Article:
Most academic symposia don’t offer a steady supply of cold beer and hot pirogi. Fewer still offer the chance to see Michael Alpert, frontman for the progressive klezmer band Brave Old World, dancing on a chair. The first-ever Yiddish Dance Symposium had both.
The bulk of the symposium, which was chaired by Alpert and by Jewish music scholar Walter Zev Feldman, was taken up by such weighty topics as “Defining Yiddish Dance — Contexts, Genres, Gestures” and “Interaction With Co-Territorial Dance.” A group of some 80 dance ethnographers, anthropologists and devotees of Jewish dance gathered at New York University on December 9, 2007, to ponder the distinctive characteristics of Jewish dance, consider avenues for future research and develop strategies for revitalizing what even its most ardent admirers admit is a nearly defunct art form.
Though it certainly didn’t seem defunct later that evening. After eight hours of panel discussions, the event’s organizers mercifully scheduled a tantshoyz , or dance party, at the Ukrainian East Village Restaurant on Second Avenue. With a trio of klezmer musicians providing accompaniment — and a few ringers like professional dance leader Steve Weintraub providing real-time guidance — a group of around 20 to 30 dancers was soon shuffling counter-clockwise in a classic freylekh, or circle dance. After a brief break for food and drink, during which the musicians serenaded individual tables and Alpert became chairborne, he and Feldman engaged in a kind of dance-off, slapping their heels, stomping their feet and twirling their hands in intricate, wavy gestures.
According to Feldman, that split between simple, communal dancing and virtuosic solo displays is typical of Yiddish dance, also known as Ashkenazic dance. So, too, is a light, erect body posture; an emphasis on upper as well as lower body movement, “from the feet to the tips of the fingers” (hence those hand gestures); a taste for improvisation, and a corpus of specific moves, many of them culled from the wider pool of Northern European dance gestures and assimilated into local Jewish styles from Bessarabia to Lithuania.
Unfortunately, remarkably little is actually known about the specifics of traditional Ashkenazic dance. According to Pete Rushefsky, executive director of the Center for Traditional Music and Dance, which is the principal organization behind the Yiddish Dance Project of which the symposium is but one part, there are relatively few surviving films of Eastern European Jewish dance, and a “complete dearth” of high-quality modern field recordings. That also limits our appreciation of traditional Ashkenazic music, which evolved as an accompaniment to dance.
“Quite frankly, you can’t understand the music without understanding the dance,” said Rushefsky, who also happens to be one of the leading tsimbl (hammered dulcimer) players of his generation. “When you play a bulgar, it’s in 2/4, but the dance is in 6/8,” he said by way of illustration. “So when you start dancing it, you get the sensation that you’re sort of floating — and that helps inform how you play it.” Yet, unlike traditional Ashkenazic music, which has enjoyed a renaissance over the past several decades, Ashkenazic dance has been largely neglected; the stuff you see performed at Jewish weddings owes far more to modern Israeli and Hasidic dance than it does to the dances that would have been performed at Old World celebrations 50 or 60 years ago.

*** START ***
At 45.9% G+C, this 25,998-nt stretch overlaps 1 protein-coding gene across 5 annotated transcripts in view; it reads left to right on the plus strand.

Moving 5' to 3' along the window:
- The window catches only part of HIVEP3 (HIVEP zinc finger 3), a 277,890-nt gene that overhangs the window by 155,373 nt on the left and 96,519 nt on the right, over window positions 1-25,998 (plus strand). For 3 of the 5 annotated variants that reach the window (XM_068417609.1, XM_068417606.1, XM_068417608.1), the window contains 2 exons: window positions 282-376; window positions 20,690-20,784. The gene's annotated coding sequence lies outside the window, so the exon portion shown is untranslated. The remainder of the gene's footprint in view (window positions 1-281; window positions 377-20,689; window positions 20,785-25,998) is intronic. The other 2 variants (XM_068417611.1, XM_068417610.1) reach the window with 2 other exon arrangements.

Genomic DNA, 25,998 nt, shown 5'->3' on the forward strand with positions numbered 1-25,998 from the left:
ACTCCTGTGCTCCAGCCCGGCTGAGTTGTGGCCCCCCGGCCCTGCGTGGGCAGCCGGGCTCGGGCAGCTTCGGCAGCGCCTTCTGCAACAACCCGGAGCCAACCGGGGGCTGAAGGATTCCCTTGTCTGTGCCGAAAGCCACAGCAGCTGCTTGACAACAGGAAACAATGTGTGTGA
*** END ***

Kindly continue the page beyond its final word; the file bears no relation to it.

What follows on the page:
Bringing traditional Ashkenazic dance to a broader audience is therefore one of the central purposes of the Yiddish Dance Project, which has received funding from the National Endowment for the Arts, the Forward Association (which owns this newspaper), the City of New York and American Express. The symposium, which was hosted by New York University, represents the scholarly side of the enterprise. A series of monthly dance parties at the JCC in Manhattan, and more intensive dance workshops at the 92nd Street Y, represent the participatory side. There’s also talk of a DVD or Web site, to be loaded with video clips demonstrating various steps.
Of equal importance is something Feldman calls “the octogenarian project.” Like most research-based initiatives involving vanishing traditions, there’s an element of beat-the-clock to the Yiddish Dance Project: The people with direct experience of traditional Ashkenazi dance, either as performers or witnesses, aren’t getting any younger, and there are fewer of them with each passing year. That’s of particular concern when it comes to the more involved and complex dance forms, which have been especially lightly documented.
“So, you want to get up there?” I asked my friend Jehu as Alpert and Feldman got all jiggy. Jehu and his wife, Leslie, had recently traveled to Germany for a wedding, and they recognized some of the moves being busted at the tantshoyz. (According to Feldman, many Ashkenazic dances have German roots, including the sher, a kind of Jewish square dance that derives from an 18th-century German contradance.) “Um, no,” Jehu replied, as Alpert did a kind of half-split from the knees. Better, perhaps, to focus on the potato pancakes, cabbage rolls and tall bottles of Obolon beer, at least until things had settled down into a nice, comfortable freylekh again.